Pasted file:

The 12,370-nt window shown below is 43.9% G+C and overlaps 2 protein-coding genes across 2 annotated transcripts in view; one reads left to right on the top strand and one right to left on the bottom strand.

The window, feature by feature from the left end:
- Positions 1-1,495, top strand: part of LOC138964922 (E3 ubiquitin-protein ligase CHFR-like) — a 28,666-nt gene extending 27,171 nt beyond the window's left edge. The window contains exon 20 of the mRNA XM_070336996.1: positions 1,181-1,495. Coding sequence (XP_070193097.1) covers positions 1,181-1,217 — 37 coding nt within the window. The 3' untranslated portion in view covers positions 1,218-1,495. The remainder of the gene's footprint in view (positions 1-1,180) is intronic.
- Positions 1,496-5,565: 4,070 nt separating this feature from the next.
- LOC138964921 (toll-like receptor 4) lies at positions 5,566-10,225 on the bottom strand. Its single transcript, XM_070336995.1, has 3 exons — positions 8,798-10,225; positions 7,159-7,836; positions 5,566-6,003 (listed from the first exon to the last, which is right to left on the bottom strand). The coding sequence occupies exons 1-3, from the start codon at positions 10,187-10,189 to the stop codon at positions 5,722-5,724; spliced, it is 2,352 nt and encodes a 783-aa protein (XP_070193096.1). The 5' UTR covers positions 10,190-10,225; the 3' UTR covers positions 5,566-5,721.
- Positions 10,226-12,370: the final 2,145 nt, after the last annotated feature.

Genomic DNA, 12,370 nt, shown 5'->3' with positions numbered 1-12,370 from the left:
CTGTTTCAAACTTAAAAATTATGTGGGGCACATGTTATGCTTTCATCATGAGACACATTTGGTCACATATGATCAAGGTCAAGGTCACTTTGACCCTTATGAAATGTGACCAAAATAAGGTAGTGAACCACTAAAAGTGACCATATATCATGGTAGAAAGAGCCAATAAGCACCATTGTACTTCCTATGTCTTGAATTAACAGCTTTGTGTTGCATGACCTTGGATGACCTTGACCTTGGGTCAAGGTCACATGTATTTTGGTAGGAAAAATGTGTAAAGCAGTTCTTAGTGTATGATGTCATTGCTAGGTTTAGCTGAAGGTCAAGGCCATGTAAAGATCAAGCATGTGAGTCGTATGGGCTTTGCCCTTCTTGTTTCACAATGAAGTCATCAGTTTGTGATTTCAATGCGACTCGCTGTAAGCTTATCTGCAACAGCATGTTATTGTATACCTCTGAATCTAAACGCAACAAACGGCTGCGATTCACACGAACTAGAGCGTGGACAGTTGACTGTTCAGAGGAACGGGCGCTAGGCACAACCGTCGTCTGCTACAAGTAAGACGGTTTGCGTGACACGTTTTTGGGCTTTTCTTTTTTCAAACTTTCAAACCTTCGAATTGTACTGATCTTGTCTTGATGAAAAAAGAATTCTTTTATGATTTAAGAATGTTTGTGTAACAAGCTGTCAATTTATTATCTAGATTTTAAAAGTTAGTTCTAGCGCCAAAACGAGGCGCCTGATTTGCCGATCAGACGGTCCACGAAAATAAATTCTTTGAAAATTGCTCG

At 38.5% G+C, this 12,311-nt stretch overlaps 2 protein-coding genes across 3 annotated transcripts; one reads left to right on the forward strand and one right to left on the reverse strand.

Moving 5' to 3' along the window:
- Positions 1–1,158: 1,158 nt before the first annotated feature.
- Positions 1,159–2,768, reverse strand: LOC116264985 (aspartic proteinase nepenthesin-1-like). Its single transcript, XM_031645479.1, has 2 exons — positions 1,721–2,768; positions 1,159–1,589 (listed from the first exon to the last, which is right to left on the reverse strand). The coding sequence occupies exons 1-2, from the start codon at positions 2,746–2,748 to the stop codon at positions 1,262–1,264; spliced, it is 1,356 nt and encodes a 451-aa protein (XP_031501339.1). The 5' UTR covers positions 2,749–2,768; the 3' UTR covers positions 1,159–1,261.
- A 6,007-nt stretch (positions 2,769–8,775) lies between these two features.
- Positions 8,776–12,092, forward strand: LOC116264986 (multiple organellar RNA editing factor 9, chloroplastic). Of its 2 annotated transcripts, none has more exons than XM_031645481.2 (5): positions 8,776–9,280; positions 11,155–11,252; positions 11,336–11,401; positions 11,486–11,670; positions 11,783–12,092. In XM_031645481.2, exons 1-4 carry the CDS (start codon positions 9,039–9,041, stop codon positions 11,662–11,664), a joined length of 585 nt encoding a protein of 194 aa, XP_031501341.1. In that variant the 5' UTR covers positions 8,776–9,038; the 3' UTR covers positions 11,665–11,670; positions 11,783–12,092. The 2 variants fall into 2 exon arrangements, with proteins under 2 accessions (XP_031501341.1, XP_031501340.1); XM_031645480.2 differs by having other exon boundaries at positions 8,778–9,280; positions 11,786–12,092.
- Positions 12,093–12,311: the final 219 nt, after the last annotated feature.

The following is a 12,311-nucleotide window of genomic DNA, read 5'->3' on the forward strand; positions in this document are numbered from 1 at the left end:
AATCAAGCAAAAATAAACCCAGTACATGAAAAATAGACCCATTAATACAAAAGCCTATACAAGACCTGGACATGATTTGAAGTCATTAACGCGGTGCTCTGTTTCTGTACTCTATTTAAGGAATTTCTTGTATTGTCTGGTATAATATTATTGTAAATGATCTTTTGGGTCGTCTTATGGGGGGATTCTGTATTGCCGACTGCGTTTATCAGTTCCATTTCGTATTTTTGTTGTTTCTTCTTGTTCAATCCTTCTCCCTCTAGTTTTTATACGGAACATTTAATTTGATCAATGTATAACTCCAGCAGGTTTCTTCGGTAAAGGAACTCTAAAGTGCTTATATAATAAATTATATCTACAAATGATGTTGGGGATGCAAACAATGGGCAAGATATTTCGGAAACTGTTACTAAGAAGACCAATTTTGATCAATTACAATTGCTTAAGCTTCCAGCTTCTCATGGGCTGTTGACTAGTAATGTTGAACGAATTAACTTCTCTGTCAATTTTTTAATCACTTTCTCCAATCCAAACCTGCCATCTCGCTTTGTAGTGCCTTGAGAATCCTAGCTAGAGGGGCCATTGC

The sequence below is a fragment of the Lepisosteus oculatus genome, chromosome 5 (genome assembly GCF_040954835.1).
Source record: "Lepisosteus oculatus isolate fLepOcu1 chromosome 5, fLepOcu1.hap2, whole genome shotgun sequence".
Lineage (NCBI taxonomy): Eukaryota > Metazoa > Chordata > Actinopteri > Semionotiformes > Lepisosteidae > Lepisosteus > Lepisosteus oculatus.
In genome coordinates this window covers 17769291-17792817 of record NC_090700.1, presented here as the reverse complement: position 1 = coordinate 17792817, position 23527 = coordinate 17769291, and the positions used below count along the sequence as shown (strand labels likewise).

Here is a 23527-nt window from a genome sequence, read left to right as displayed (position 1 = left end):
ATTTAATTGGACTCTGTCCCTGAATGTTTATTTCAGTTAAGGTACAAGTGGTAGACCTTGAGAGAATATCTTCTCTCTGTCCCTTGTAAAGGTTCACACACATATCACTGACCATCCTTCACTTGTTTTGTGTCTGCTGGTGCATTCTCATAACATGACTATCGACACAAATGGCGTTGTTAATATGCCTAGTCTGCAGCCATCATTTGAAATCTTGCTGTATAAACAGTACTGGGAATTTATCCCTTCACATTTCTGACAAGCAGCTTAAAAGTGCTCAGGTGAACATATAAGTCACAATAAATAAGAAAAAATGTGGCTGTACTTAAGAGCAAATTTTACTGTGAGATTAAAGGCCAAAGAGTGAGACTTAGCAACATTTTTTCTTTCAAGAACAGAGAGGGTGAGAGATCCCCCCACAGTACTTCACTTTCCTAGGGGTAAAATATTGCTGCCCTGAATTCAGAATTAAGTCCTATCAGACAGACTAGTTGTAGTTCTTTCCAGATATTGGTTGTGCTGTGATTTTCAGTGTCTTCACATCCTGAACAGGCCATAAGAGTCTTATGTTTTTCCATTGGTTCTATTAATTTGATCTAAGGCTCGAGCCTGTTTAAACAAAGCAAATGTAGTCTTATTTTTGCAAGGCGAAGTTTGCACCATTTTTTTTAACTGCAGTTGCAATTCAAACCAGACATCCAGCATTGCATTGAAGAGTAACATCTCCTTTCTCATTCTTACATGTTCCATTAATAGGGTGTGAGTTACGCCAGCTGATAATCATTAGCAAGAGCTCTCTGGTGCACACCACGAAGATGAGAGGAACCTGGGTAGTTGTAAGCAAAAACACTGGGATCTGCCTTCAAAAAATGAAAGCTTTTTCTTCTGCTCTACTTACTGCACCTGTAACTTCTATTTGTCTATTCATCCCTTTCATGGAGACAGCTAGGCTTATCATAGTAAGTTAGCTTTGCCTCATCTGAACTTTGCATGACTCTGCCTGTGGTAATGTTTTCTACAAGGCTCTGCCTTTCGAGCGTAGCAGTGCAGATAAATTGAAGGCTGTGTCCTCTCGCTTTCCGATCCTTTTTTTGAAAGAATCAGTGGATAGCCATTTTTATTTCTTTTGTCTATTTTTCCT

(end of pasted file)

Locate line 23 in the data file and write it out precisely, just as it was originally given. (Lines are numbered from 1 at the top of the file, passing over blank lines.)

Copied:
ATTTAATTGGACTCTGTCCCTGAATGTTTATTTCAGTTAAGGTACAAGTGGTAGACCTTGAGAGAATATCTTCTCTCTGTCCCTTGTAAAGGTTCACACACATATCACTGACCATCCTTCACTTGTTTTGTGTCTGCTGGTGCATTCTCATAACATGACTATCGACACAAATGGCGTTGTTAATATGCCTAGTCTGCAGCCATCATTTGAAATCTTGCTGTATAAACAGTACTGGGAATTTATCCCTTCACATTTCTGACAAGCAGCTTAAAAGTGCTCAGGTGAACATATAAGTCACAATAAATAAGAAAAAATGTGGCTGTACTTAAGAGCAAATTTTACTGTGAGATTAAAGGCCAAAGAGTGAGACTTAGCAACATTTTTTCTTTCAAGAACAGAGAGGGTGAGAGATCCCCCCACAGTACTTCACTTTCCTAGGGGTAAAATATTGCTGCCCTGAATTCAGAATTAAGTCCTATCAGACAGACTAGTTGTAGTTCTTTCCAGATATTGGTTGTGCTGTGATTTTCAGTGTCTTCACATCCTGAACAGGCCATAAGAGTCTTATGTTTTTCCATTGGTTCTATTAATTTGATCTAAGGCTCGAGCCTGTTTAAACAAAGCAAATGTAGTCTTATTTTTGCAAGGCGAAGTTTGCACCATTTTTTTTAACTGCAGTTGCAATTCAAACCAGACATCCAGCATTGCATTGAAGAGTAACATCTCCTTTCTCATTCTTACATGTTCCATTAATAGGGTGTGAGTTACGCCAGCTGATAATCATTAGCAAGAGCTCTCTGGTGCACACCACGAAGATGAGAGGAACCTGGGTAGTTGTAAGCAAAAACACTGGGATCTGCCTTCAAAAAATGAAAGCTTTTTCTTCTGCTCTACTTACTGCACCTGTAACTTCTATTTGTCTATTCATCCCTTTCATGGAGACAGCTAGGCTTATCATAGTAAGTTAGCTTTGCCTCATCTGAACTTTGCATGACTCTGCCTGTGGTAATGTTTTCTACAAGGCTCTGCCTTTCGAGCGTAGCAGTGCAGATAAATTGAAGGCTGTGTCCTCTCGCTTTCCGATCCTTTTTTTGAAAGAATCAGTGGATAGCCATTTTTATTTCTTTTGTCTATTTTTCCT